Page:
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    Chronic Fatigue: Tired of Feeling Tired?

    Learn what may be causing your chronic fatigue ... and 10 solutions.

    Chronic Fatigue Cause No. 8: Sleep Apnea continued...

    More than one-third of adults in the U.S. report that they snore at least a few nights a week, according to the National Sleep Foundation. Snoring is caused by the vibration of the soft parts of the throat while breathing in and out during sleep. Sometimes snoring can account for daytime symptoms such as excessive fatigue.

    But with sleep apnea, a condition related to snoring, there are repeated periods when breathing stops during sleep.

    Obstructive sleep apnea results in low oxygen levels in the blood because the blockages prevent air from getting to the lungs. The low oxygen levels also affect your heart and brain function. The only clue that you might have sleep apnea is chronic fatigue.

    What can you do? First, talk with your doctor about a sleep study to determine if you have sleep apnea. Both obesity and smoking are risk factors for sleep apnea, so losing weight and quitting smoking are recommended. Sleeping on your side instead of your back may help eliminate mild sleep apnea.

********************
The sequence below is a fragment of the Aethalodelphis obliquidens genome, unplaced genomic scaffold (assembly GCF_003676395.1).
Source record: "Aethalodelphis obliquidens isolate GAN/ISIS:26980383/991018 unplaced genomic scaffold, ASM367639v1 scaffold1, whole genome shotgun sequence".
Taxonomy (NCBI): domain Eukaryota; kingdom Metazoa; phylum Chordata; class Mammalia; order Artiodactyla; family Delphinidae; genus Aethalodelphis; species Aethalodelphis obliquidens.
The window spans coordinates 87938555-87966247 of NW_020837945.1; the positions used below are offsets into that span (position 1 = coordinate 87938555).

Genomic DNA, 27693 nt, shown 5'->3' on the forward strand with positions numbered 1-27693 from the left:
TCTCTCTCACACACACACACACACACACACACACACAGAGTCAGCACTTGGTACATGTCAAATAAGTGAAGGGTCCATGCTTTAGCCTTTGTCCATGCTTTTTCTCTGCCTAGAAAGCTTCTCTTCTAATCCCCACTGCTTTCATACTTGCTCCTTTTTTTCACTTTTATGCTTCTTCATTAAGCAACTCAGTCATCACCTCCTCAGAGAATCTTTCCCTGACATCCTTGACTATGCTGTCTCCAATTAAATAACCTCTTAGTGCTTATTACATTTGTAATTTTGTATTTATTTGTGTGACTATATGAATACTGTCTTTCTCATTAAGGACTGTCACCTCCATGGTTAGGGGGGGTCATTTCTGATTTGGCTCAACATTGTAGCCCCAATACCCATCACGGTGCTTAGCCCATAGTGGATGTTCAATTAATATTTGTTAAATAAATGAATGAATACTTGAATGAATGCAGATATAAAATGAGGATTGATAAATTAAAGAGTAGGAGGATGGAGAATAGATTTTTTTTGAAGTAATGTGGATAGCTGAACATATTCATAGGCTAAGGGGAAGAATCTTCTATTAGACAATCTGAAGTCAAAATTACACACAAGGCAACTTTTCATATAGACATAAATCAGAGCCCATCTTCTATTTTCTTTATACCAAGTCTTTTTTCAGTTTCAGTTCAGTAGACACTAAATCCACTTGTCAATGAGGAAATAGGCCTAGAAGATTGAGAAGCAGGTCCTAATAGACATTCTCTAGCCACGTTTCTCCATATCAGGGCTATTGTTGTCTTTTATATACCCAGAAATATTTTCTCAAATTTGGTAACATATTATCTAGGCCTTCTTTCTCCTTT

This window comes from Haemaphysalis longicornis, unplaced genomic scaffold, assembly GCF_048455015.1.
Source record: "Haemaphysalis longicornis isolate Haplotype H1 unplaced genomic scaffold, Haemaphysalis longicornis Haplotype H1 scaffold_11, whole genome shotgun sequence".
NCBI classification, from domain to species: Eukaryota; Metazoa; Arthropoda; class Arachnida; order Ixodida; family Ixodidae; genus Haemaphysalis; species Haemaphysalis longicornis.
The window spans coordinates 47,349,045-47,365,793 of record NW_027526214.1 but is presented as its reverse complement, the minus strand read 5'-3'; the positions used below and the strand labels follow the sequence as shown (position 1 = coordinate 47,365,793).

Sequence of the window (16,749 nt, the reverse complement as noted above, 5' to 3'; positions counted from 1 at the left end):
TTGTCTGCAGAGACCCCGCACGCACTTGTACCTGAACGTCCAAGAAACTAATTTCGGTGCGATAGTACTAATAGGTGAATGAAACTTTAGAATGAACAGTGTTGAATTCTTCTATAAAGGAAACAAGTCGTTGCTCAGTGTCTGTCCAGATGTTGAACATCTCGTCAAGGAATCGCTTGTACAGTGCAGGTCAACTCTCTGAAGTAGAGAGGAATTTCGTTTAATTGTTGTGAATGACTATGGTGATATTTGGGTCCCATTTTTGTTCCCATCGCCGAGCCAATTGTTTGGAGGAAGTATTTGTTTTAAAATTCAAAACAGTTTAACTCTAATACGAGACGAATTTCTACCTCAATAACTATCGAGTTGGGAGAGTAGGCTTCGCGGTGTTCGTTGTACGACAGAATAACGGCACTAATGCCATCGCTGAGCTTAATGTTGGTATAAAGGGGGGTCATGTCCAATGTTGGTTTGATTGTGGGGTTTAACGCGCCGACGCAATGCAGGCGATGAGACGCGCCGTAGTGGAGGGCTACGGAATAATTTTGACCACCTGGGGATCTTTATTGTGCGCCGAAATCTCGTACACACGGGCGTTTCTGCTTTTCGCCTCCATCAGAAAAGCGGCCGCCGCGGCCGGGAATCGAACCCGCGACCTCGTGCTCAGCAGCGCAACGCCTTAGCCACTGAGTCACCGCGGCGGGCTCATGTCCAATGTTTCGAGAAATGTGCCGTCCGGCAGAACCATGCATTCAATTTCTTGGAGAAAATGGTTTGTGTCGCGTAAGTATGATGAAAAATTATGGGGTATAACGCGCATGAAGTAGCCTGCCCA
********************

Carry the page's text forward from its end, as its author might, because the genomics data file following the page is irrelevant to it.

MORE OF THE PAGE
Your doctor may prescribe a medical device called a CPAP that helps keep your airways open while you sleep. In severe cases of sleep apnea, surgery is necessary to remove tissues that are blocking the airways. If left untreated, sleep apnea can increase your risk of stroke or heart attack.

    Chronic Fatigue Cause No. 9: Depression

    Sometimes depression is at the root of fatigue. Depression affects twice as many women as men and often runs in families, starting between the ages of 15 and 30. Women can also get postpartum depression after the birth of a baby. Some people get seasonal affective disorder in the winter with feelings of fatigue and sadness. Depression is also one part of bipolar disorder.

    According to Ronald Fieve, MD, psychopharmacologist and professor of clinical psychiatry at Columbia Presbyterian Medical Center in New York, mood is a dominant aspect of life. In his book, Bipolar II, Fieve explains that mood disorders are a large group of psychiatric conditions. Abnormal moods and physical disturbances -- like changes in eating habits, sleep patterns and body motion, either speeded up or slowed down -- dominate the picture.

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